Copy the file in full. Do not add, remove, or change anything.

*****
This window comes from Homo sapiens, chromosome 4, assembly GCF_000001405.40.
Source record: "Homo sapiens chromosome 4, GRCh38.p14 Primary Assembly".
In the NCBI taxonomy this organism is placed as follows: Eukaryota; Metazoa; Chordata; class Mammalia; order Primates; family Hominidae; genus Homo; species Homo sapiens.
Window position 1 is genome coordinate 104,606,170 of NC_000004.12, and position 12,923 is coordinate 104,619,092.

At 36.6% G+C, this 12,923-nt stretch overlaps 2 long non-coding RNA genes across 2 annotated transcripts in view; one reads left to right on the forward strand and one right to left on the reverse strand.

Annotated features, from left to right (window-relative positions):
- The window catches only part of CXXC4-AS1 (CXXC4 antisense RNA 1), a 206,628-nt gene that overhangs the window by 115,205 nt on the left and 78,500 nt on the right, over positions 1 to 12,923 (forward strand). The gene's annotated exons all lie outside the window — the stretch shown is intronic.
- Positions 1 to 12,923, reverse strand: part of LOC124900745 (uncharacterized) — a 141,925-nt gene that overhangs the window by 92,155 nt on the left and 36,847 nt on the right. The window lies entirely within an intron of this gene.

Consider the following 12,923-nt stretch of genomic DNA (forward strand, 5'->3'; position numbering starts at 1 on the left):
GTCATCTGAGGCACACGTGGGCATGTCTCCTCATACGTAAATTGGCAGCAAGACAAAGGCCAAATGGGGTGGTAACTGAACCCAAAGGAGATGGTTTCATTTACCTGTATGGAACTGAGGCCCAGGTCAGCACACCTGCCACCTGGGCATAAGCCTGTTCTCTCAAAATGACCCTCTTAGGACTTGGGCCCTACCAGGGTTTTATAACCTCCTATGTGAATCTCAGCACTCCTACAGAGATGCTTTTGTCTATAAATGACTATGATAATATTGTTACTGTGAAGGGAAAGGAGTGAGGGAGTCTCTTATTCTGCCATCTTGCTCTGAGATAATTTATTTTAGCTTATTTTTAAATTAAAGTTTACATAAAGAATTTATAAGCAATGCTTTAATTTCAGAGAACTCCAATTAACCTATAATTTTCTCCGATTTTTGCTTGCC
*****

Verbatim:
This window comes from Homo sapiens, chromosome 4, assembly GCF_000001405.40.
Source record: "Homo sapiens chromosome 4, GRCh38.p14 Primary Assembly".
In the NCBI taxonomy this organism is placed as follows: Eukaryota; Metazoa; Chordata; class Mammalia; order Primates; family Hominidae; genus Homo; species Homo sapiens.
Window position 1 is genome coordinate 104,606,170 of NC_000004.12, and position 12,923 is coordinate 104,619,092.

At 36.6% G+C, this 12,923-nt stretch overlaps 2 long non-coding RNA genes across 2 annotated transcripts in view; one reads left to right on the forward strand and one right to left on the reverse strand.

Annotated features, from left to right (window-relative positions):
- The window catches only part of CXXC4-AS1 (CXXC4 antisense RNA 1), a 206,628-nt gene that overhangs the window by 115,205 nt on the left and 78,500 nt on the right, over positions 1 to 12,923 (forward strand). The gene's annotated exons all lie outside the window — the stretch shown is intronic.
- Positions 1 to 12,923, reverse strand: part of LOC124900745 (uncharacterized) — a 141,925-nt gene that overhangs the window by 92,155 nt on the left and 36,847 nt on the right. The window lies entirely within an intron of this gene.

Consider the following 12,923-nt stretch of genomic DNA (forward strand, 5'->3'; position numbering starts at 1 on the left):
GTCATCTGAGGCACACGTGGGCATGTCTCCTCATACGTAAATTGGCAGCAAGACAAAGGCCAAATGGGGTGGTAACTGAACCCAAAGGAGATGGTTTCATTTACCTGTATGGAACTGAGGCCCAGGTCAGCACACCTGCCACCTGGGCATAAGCCTGTTCTCTCAAAATGACCCTCTTAGGACTTGGGCCCTACCAGGGTTTTATAACCTCCTATGTGAATCTCAGCACTCCTACAGAGATGCTTTTGTCTATAAATGACTATGATAATATTGTTACTGTGAAGGGAAAGGAGTGAGGGAGTCTCTTATTCTGCCATCTTGCTCTGAGATAATTTATTTTAGCTTATTTTTAAATTAAAGTTTACATAAAGAATTTATAAGCAATGCTTTAATTTCAGAGAACTCCAATTAACCTATAATTTTCTCCGATTTTTGCTTGCC